It is always brilliant working with the energetic activity coordinators Kim and Carey at the integrated Stroke Unit and Medicine of the Elderly wards at the Royal Infirmary. It is a mutual learning experience and it strengthens the impact of our work. Working collaboratively, we have made impactful arts and music happen and are excited to start working with newly-appointed activity coordinator Murray Fotheringham at Ward 120.
Recently artist Laura Aldrige worked with the activity coordinators and patients on the Stroke and Dementia wards at the RIE and she picks up the story from here: “I wanted to work in a way that was accessible for all patients; that is taking something that could work in multiple ways and have tasks within it that were flexible to allow as much participation as possible. I decided to work with block printing; the activity allowed for much collaboration and conversation between staff, myself and patients. There was a freedom to it that allowed for testing out more abstract ideas alongside more realistic or recognisable motifs.
Interestingly the printing process seemed to bring about conversations about what patients ‘used to do for a living.’ There was one woman in particular that had been a printer and she just had all this muscle memory and was able to just print non-stop, making the most beautiful prints composed of other people’s printing blocks; how she lined up the different printing blocks and chose complimentary colours was fantastic to see. It’s crucial that people come away feeling positive and that the activity has enhanced their feelings about themselves rather than remind them what they can’t do.”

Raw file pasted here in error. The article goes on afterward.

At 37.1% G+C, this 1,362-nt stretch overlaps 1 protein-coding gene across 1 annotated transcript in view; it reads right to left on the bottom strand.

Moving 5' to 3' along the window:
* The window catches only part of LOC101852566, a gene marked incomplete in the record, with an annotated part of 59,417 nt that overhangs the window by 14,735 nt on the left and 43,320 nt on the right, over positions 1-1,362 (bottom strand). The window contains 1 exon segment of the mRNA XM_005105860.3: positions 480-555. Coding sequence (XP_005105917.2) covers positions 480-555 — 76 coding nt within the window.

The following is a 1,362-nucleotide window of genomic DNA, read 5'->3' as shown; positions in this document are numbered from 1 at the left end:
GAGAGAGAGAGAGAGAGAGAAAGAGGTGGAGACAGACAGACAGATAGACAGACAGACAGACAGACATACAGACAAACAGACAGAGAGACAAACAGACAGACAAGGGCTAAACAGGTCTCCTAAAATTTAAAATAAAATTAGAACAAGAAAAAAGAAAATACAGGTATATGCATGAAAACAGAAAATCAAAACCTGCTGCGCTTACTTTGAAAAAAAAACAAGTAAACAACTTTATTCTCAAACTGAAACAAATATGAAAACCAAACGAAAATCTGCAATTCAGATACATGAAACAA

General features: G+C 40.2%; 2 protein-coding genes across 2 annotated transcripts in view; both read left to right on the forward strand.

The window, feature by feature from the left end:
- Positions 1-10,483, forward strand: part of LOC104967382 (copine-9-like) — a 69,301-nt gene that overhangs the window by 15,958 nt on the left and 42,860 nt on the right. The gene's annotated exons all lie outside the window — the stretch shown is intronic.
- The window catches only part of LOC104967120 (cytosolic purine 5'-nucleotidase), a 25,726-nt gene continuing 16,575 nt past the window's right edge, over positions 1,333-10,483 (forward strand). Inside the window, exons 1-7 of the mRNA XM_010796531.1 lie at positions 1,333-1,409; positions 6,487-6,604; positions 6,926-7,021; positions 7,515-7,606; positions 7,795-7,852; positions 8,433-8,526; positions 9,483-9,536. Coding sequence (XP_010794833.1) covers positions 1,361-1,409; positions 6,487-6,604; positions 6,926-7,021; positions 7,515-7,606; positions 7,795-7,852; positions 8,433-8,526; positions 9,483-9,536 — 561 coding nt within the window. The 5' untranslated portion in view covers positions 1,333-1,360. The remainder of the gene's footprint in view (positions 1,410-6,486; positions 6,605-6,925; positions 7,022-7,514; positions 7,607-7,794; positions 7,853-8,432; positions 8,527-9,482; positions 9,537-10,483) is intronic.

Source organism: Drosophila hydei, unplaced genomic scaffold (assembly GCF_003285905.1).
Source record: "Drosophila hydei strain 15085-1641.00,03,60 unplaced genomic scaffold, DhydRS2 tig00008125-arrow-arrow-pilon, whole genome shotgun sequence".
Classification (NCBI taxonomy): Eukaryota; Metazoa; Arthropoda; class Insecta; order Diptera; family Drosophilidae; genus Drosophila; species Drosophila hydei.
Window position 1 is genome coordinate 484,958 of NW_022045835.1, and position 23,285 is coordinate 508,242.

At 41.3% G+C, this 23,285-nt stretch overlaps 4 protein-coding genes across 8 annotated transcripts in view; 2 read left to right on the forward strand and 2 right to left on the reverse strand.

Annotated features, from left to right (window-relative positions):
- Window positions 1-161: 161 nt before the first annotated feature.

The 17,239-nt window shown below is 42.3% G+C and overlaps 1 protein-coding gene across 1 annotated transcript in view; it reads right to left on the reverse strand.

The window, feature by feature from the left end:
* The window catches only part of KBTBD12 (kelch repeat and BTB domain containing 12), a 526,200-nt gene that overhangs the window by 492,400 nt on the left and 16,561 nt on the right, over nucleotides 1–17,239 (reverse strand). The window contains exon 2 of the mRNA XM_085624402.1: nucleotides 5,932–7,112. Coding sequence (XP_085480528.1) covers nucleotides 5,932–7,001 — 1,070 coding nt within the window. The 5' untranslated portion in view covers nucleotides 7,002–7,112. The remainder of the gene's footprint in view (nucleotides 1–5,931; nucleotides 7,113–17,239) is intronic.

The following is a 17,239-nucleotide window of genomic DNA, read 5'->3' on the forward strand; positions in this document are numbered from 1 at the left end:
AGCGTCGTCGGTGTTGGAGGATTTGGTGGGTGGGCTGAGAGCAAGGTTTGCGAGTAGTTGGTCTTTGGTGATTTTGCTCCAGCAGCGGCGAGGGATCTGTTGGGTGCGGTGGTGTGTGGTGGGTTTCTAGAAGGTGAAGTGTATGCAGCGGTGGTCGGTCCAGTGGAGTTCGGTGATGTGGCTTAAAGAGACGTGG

We look forward to building on this work with Kim, Carey and Murray and creating permanent displays at the Stroke and Medicine for the Elderly wards.
All the wards in the New Royal Edinburgh Building have had their first vitrine workshop with artist Tom Krasny. The project is supported by the Green Space Art Space PSP and the idea is to use the glass spaces in the wall that divide the communal dining and living spaces to create dioramas. Each ward will have a slightly different theme and the pieces made during the workshops will help populate and tell the story of the scene.
It is an energising process as Tom explains: “From my experience running workshops at the Royal Edinburgh Hospital, art activities allow participants to shift focus from stressful circumstances, concentrate on something external and make creative decisions which are at the same time intuitive and subjective. In workshops that take place in hospitals, making the work is often a collaborative effort – a dialogue between an artist or staff member and a patient.
Engaging in creative activities together is fun and informal. It gives participants a sense of agency in a place which often makes them feel controlled. What’s more, it lets them personalise objects in an environment that can feel very impersonal. Art activities also allow space for valuable interpersonal exchange.
I am frequently surprised by and learn from people I work with, their ingenuity, sense of humour and creative choices. The success of a collaborative artwork lies in the approach and atmosphere in which it is made, and I can personally say working with Artlink has made me, as well as many other people, very happy.”
People get so much out of involvement in the arts. Working together in workshops encourages a solidarity between patients that often follows them from hospital to community. The safe space that the workshops represents allows people to be themselves, to use their imagination and follow through on ideas away from clinical environment. This is invaluable.